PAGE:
HIV/AIDS Arctic Youth Fairs

Pauktuutit Inuit Women of Canada

For the past five years, whenever funding has been possible, Pauktuutit has supported communities wishing to host HIV/AIDS and Hepatitis C Fairs. The fairs are essentially contests where youth create projects to raise awareness of any aspect of HIV and/or hepatitis C; these projects are judged and prizes are awarded to winning participants. Aboriginal people living with HIV and/or hepatitis C travel to the fair to speak about their experiences. For the youth who attend, the fairs provide opportunities to share their perspectives and inspire each other.

HIV/AIDS Labrador Project

Happy Valley-Goose Bay, Labrador

A project out of the Labrador Friendship Centre, the HIV/AIDS Labrador Project was created due to the lack of information about HIV/AIDS in Aboriginal communities — 50 to 70 percent of the Aboriginal population is under the age of 25. Youth MUST be part of the equation, as they have always had a place of leadership within the Aboriginal community. Taking this to heart, the project hosted Reawaken the Spirit — Aboriginal Youth HIV/AIDS Gathering, in January of this year. The two-day gathering of Atlantic-region Aboriginal youth (ages 16 to 30) brought young people together to talk with their peers about HIV. Building on the success of this event, the group’s organizers continue to seek the guidance of youth to steer the project in the right direction.

Positive Youth Outreach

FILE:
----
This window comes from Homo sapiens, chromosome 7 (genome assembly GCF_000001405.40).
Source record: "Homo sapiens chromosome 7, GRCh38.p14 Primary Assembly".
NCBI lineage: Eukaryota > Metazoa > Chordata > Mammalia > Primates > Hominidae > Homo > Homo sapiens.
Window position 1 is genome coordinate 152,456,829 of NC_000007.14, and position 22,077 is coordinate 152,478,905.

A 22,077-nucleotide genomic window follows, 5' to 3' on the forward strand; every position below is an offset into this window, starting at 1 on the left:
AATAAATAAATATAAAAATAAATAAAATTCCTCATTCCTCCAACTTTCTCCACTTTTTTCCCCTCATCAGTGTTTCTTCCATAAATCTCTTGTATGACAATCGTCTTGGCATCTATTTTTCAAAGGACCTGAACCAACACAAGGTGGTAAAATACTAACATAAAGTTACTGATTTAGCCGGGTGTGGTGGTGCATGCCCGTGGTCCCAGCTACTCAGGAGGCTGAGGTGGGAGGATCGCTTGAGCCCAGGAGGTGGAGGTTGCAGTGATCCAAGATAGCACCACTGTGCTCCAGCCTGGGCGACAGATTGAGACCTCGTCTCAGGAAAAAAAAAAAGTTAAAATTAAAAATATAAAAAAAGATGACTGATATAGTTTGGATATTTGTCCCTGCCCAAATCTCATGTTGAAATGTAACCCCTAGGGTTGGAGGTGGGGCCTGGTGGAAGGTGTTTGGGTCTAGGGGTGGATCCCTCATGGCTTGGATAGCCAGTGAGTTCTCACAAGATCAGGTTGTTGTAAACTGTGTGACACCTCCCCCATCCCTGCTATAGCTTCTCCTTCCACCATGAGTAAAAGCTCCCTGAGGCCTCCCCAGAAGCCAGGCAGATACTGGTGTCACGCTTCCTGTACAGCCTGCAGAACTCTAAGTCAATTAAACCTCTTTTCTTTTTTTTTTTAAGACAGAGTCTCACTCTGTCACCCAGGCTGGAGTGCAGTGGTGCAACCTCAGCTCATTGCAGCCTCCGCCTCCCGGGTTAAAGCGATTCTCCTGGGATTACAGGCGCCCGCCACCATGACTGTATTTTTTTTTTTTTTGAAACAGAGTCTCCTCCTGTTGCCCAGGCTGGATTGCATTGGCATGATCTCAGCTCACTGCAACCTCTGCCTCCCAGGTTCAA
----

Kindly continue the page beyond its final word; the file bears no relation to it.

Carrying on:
An organization started by and created for HIV-positive youth (under the age of 30) has simply got to be incredible, right? Right. Positive Youth Outreach (PYO) was founded in 1990 to break isolation and create a safe space for Toronto youth. PYO has grown into an organization with a comprehensive roster of services that range from support groups and wellness weekends to career planning and skills-building workshops. Considered by its members to be a lifeline of hope in the city, PYO offers a space to kick it with other poz youth and many opportunities to nurture young health advocates. Once you’ve drunk from the fountain of PYO, it’s hard not to be hooked and want to get involved. Which is perfect, since they’re always looking for volunteers. Why not give back to a group that has given positive youth so much?

Klinic’s Teen Talk


I’ve often said that YouthCO and Teen Talk ought to get together for a weeklong love fest of best practices for youth HIV and STI education, because the fabulousness of the YouthCO staff continues right on eastward to Teen Talk in Manitoba, which uses a similar peer-to-peer model for engaging youth. Everyone in Manitoba knows that if you want to talk to youth, not only about HIV and STIs but also about other crucial intersecting topics such as suicide and violence prevention, you call Teen Talk, the one-stop shop for these issues. This youth health-education service goes north, they go south, but most importantly they go wherever they can provide needed information, all the while training youth as peer leaders who can spread the message even further — in their own words, of course.

Jessica Yee is founder and executive director of the Native Youth Sexual Health Network. For more info about her work go to